There’s no two ways about it. PALM rocks.
I returned Friday from my second-annual week-long bicycling adventure across central Michigan. This year’s route began in South Haven, and made overnight stops in Ostego, Hastings, Eaton Rapids, Grass Lake, and Milan before concluding in Gibraltar. I thought all of the towns were great, but Hastings and Grass Lake deserve special mention for the fantastic job they did of welcoming the tour to their fair cities.
Realizing that a full, written report would bore you to tears, and that I’d never do the trip justice anyway, here’s the highlight reel in color glossies.
For those interested, the full set of pics is available in my flickr photostream (see the link to the right). Sorry there aren’t more. I intended to take three or four times as many, but, well, in short, I’m a loser.
So what was the best part? Six days with nothing to do but ride a bicycle? Getting an up close and personal look at the beautiful scenery and all the cool, little, old towns across central Michigan? Sleeping in a tent? The tornado and severe thunderstorm warnings, accompanied by torrential rainfall and high winds, not once but twice? The century? The powdered eggs breakfast and the chafing? The countless pretty bikes? All the conversations with new acquaintances and fellow bicycle enthusiasts? The deepening of friendships with those you already knew before the ride? The watermelon stops and the licorice lady? The ice cream every single night? The über-yummy microbrews at the pub in Hastings? The five-dollar repairs from the tour mechanics? Nope, none of the above.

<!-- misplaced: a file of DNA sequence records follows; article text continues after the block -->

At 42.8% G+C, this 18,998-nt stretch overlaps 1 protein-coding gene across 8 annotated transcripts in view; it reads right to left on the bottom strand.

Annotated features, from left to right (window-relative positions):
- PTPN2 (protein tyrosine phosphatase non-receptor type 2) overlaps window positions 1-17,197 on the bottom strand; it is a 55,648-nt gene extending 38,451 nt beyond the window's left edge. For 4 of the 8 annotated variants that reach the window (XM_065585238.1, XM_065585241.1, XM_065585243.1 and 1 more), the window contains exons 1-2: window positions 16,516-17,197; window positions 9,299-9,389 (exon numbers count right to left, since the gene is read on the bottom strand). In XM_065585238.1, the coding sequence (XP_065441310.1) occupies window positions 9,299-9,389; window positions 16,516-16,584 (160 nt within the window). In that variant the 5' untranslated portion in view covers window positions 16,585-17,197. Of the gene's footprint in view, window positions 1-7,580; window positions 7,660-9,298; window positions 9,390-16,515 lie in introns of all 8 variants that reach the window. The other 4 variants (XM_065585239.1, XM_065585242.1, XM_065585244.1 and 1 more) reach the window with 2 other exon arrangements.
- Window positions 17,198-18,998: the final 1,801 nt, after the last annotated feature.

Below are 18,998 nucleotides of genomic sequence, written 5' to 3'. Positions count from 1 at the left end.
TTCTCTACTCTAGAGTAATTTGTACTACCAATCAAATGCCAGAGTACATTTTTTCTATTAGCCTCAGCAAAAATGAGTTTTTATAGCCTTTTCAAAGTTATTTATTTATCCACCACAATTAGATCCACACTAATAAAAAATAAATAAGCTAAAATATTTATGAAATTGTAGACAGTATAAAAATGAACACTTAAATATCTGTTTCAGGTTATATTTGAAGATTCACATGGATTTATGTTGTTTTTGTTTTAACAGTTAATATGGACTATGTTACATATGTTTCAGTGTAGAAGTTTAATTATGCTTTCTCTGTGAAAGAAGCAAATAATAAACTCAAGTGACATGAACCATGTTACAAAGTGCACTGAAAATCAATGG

The best part of this year’s ride, in my humble opinion, is this: I’m all but certain that two or three, perhaps four, maybe even five of the riders in our gang, many of which were first-timers, have caught the cycling bug. Time will tell for sure. Unfortunately, there is as yet no known cure for this disease. The best one can do is manage the symptoms by riding as far and as often as possible.
As a community of riders, I’m calling on you to help them in whatever way you can. Notify them of group rides and other cycling events. Send them notices of sales at the local bike shop and links to online discount vendors. Discuss the things you’re reading about on blogs and in bicycling magazines within earshot of them. You know the drill. It’s imperative that they get their fix and that you feed their growing addiction nurture and support them as much as possible. Their fate might well be in your hands.
Now, back to work, so-called real life, and whatnot.